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Beto is running for governor, but after party swaps and retirements, what does 2022 look like for Texas Democrats?

State Rep. Chris Turner chairs the House Democratic Caucus joined Inside Texas Politics from his district.
Credit: AP
Beto O'Rourke, right, speaks with Stephanie Hanson before a canvassing drive by the Texas Organizing Project in West Dallas Wednesday, June 9, 2021. The former congressman and senatorial candidate is driving an effort to gather voter support to stop Texas' SB7 voting legislation. As politicians from Austin to Washington battle over how to run elections, many voters are disconnected from the fight. While both sides have a passionate base of voters intensely dialed in on the issue, a disengaged middle is baffled at the attention. (AP Photo/LM Otero)

Texas Democrats' party shuffle

Democrats in the Texas House are losing another member - not to retirement, but to Republicans. State Rep. Ryan Guillen, from South Texas, switched parties last week. Former colleagues for the Rio Grande City rep said Guillen did so simply to get re-elected. 

But it's not just Guillen's switch. Rep. Joe Deshotel from Beaumont is retiring after two decades. And Houston's Garnet Coleman is leaving the legislature, as well. These seats aren't in danger of flipping, but Democrats are losing important players.

Candidate filing is underway, and there are some interesting names popping up, like Michelle Beckley of Carrollton, running for lieutenant governor, and Jay Kleberg — that's the King Ranch Klebergs — running for Texas Land Commission. But so far, the candidate filings for Texas Democrats are thin.

So, what does 2022 look like for Democrats? 

State Rep. Chris Turner chairs the House Democratic Caucus joined Inside Texas Politics from his district.

"I think that Democrats are going to gain a seat in Tarrant County and we're going to gain a seat in Collin County and Fort Bend County," Turner predicted. "What I think for the long term - the state is changing, and Republicans were only able to do so much in redistricting, even with their abuse of power in the process because this state is becoming more diverse, it's becoming younger, and increasingly, Republicans are simply out of step with the majority of Texans."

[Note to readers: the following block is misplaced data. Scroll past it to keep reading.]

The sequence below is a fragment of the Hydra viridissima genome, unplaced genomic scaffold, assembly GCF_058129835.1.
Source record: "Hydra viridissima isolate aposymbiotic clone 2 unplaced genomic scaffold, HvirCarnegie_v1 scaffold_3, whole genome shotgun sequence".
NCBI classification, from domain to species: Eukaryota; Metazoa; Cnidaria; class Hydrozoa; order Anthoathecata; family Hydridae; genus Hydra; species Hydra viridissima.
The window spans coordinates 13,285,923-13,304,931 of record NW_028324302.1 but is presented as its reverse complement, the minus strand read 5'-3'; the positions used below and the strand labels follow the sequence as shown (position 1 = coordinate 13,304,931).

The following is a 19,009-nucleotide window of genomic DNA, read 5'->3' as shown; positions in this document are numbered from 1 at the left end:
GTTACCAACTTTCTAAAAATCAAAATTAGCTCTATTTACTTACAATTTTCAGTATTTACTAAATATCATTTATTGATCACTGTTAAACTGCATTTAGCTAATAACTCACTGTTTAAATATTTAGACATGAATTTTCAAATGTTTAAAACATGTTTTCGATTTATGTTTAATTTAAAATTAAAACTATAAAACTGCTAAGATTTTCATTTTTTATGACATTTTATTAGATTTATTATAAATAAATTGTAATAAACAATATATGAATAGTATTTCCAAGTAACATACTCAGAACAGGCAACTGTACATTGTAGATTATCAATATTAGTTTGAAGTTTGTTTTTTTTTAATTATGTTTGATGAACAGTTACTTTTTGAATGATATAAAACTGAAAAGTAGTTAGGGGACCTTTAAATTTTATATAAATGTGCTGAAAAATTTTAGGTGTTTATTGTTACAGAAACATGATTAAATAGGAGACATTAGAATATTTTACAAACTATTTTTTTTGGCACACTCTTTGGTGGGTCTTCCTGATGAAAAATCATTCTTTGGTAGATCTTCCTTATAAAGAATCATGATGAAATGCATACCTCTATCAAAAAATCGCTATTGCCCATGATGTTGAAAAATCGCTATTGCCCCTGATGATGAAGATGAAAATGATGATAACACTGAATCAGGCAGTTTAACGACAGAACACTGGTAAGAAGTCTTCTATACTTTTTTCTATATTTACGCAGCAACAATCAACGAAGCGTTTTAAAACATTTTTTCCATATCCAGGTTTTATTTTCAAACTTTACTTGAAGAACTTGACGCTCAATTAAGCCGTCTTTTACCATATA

Meanwhile, Ross Ramsey, the co-founder and executive editor of the Texas Tribune in Austin, said the Coleman loss is "a huge one."

"He's been one of the stalwarts among the Democrats in the House," Ramsey said.

Beto O'Rourke on the campaign trail

Beto O'Rourke is in Dallas wrapping up his rollout tour in Fair Park. Will O'Rourke's softer stance on guns – telling us he wants to protect the second amendment – help or hurt his chances with Texas independents?

About 90 minutes after announcing that he is running for governor, Beto O'Rourke called in from his kitchen in El Paso to join Y'all-itics, our political podcast. We asked him about the second amendment, and - if elected - how he could govern with a Republican legislature.

Listen to the full conversation:

Over the past few days, O'Rourke has spent some time in south Texas along the border. Five stops there - to be exact. 

It’s traditionally blue - and a must-win for O’Rourke. But Republicans are making investments there, as well. Specifically, the Republican National Committee (RNC) is opening community centers in Laredo, McAllen, San Antonio, and, most recently, in Coppell, in Dallas County. 

Inside Texas Politics spoke to Alex Keeler, from the RNC, about the purpose behind them. He called the centers "innovative" and a place to interact with the public. 

"We're going to have movie nights, we're going to have potluck dinners, we're going to have job training different things - second amendment training," he explained. "So people can come to these centers to learn about the Republican party, while they also learn about some different things, and what we're about, and how Hispanic values how minority values are also conservative values."

Is Texas prepared for the next winter storm?

The Federal Energy Regulatory Commission released its final report on the deadly power outages in February - putting much of the blame on natural gas. And natural gas still is not required to winterize - leaving Texas at risk. 

Does that change anything for the legislature in the interim?

Watch the full episode of Inside Texas Politics below:

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